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In the future, we'll look back in horror

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Donal O'Shea

Donal O'Shea

Donal O'Shea

In the 1980s after completing the Inter Cert, you could smoke in many schools once you had your parents' permission. In 2014, that would cause outrage.

In 2044, there will be similar horror at the way that children are encouraged and allowed to consume liquid sugar today.

We now know that obesity - driven by sedentary lifestyle and dietary habits - is the biggest cause of non-communicable disease.

Sugar-sweetened drinks are the single biggest and most easily addressed contributor.

It will be told something like this - "Running around a pitch, it was called an 'energy drink' or 'sports drink', on the way to school it was called a 'smoothie', at lunchtime it was simply part of the lunch."

"Every day Ireland's five- to 12-year-olds were getting significant calories from fizzy drinks and other sugary drinks.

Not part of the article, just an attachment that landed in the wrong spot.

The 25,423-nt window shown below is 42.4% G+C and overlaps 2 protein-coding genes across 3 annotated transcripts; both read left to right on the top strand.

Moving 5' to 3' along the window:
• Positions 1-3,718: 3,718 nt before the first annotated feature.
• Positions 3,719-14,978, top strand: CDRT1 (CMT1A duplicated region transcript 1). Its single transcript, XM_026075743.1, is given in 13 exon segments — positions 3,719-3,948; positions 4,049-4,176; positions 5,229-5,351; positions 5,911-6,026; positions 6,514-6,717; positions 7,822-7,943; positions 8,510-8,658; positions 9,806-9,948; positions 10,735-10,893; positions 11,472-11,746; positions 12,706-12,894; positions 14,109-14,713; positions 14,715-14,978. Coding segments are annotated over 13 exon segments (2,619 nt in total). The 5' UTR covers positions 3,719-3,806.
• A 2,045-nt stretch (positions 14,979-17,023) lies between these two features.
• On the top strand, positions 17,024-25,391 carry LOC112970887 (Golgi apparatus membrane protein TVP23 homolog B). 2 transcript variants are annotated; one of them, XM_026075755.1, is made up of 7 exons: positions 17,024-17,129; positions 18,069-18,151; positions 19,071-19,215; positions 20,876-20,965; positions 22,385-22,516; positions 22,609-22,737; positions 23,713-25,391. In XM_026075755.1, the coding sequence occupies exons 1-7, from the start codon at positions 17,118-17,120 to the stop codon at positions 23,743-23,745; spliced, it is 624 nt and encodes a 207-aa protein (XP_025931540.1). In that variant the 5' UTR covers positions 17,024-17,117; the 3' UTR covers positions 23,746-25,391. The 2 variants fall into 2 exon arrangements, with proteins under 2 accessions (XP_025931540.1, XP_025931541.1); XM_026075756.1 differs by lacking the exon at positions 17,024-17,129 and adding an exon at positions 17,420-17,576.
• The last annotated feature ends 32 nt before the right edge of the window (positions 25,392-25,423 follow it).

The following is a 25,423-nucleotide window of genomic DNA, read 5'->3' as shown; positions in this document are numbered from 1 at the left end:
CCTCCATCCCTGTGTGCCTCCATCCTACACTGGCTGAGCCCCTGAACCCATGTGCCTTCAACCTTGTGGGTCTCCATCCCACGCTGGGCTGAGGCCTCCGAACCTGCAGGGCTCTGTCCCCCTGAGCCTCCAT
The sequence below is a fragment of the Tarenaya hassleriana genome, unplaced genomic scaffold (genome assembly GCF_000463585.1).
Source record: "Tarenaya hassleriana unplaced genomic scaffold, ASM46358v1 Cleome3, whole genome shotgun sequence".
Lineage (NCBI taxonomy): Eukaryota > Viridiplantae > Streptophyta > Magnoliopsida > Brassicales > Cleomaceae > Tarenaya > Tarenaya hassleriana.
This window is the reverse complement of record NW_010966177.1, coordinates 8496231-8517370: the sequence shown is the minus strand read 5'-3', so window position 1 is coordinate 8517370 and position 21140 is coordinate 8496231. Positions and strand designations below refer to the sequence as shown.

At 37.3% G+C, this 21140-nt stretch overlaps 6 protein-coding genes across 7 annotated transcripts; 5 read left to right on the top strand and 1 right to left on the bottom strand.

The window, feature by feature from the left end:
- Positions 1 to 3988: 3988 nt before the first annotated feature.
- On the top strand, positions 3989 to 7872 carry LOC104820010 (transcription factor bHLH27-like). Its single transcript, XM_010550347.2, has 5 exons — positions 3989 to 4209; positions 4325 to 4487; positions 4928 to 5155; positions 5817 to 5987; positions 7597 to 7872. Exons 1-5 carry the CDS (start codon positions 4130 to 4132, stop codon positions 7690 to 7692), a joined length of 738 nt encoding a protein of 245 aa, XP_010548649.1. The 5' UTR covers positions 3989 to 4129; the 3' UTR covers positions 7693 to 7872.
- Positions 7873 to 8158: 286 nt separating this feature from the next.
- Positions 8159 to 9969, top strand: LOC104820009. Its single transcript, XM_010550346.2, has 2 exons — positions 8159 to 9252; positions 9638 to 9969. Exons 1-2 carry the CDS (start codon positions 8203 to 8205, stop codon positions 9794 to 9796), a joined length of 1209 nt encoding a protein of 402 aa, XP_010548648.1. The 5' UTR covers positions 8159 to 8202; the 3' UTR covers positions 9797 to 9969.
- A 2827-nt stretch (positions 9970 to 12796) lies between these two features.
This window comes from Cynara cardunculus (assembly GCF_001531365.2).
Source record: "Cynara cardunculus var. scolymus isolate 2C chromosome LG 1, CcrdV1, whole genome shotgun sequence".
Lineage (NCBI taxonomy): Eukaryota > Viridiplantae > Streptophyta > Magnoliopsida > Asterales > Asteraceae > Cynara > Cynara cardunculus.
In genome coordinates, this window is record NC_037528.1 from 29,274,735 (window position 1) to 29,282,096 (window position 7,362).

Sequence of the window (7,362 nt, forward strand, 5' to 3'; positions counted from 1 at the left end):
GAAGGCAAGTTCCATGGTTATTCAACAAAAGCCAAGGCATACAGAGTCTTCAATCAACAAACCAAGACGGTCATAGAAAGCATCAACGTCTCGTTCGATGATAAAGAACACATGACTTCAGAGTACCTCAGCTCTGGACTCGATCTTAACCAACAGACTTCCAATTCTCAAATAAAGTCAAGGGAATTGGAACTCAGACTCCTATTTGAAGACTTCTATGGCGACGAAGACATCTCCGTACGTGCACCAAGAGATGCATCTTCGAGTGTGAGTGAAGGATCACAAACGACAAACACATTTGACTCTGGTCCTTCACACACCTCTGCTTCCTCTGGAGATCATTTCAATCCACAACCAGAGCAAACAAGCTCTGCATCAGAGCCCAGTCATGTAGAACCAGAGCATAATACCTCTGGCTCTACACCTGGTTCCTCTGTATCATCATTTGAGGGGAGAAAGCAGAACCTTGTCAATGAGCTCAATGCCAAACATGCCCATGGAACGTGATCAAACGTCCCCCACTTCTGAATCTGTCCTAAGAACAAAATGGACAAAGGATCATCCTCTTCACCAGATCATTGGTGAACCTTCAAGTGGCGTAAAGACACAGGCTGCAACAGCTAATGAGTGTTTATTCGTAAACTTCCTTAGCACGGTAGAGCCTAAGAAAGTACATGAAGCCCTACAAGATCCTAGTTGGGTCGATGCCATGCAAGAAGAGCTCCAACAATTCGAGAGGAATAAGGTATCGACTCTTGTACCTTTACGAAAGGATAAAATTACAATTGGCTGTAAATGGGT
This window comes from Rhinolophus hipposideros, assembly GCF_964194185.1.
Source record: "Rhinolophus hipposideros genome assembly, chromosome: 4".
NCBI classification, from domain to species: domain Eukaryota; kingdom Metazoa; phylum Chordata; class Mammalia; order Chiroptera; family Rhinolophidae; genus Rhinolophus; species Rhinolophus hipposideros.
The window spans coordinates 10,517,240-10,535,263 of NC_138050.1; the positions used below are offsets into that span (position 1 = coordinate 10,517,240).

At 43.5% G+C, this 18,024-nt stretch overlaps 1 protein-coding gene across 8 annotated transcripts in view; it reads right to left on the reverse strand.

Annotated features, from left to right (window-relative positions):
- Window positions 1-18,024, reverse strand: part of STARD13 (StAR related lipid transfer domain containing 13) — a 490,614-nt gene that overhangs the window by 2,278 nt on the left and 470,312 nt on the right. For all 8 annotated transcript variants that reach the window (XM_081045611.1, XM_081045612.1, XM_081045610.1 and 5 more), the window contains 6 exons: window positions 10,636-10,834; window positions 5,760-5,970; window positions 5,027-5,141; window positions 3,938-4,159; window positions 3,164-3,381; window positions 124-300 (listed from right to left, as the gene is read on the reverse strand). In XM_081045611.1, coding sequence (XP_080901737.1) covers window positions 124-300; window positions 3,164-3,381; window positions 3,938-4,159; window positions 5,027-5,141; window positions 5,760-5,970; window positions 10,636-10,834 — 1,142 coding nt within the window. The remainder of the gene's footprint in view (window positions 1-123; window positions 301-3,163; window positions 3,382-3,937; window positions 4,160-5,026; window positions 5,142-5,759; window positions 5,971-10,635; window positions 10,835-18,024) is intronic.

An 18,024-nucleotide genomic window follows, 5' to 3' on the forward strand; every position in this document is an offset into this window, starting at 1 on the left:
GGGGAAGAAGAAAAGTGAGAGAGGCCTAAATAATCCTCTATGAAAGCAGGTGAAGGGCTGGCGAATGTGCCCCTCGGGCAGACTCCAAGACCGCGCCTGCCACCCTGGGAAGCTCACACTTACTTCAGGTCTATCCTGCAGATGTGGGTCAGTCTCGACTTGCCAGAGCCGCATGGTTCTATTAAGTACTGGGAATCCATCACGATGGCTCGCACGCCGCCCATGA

"The practice was allowed to continue well after the association between sugar-sweetened drinks and child obesity and adult diabetes had been firmly established.

"Back in 2014, well-recognised sports personalities (GAA stars, Olympians and rugby captains) were used to promote the myth that these drinks improved athletic performance - there was zero evidence to support this.

"At that time, health claims for foods or drinks needed no evidence to support them and the majority were misleading and false. Industry could make a global claim or change in 30 seconds that would take governments 30 years to respond to."

We now know enough. Liquid calories are for the most part useless calories - the single exception being milk.

The repeated call by the food and drinks industry for personal responsibility and choice to be the cornerstone of the solution is wrong.

The solution involves motivating the population to change - a step-by-step approach.

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We do not allow five-year-old children to smoke - and would have no difficulty intervening if we saw adults facilitating that behaviour.

We now have the knowledge that sugar-sweetened drinks have a similar impact on all aspects of health - mental, dental and physical.

The food and drinks industry will continue to set up foundations and fund reports that claim otherwise.

Society - and everyone must participate in the solution - needs to call a spade a spade on the issue of sugar sweetened drinks.

Time of death - 2014?

Prof Donal O'Shea is a consultant endocrinologist and expert on obesity. He is director of the weight management clinic at St Columcille's Hospital.


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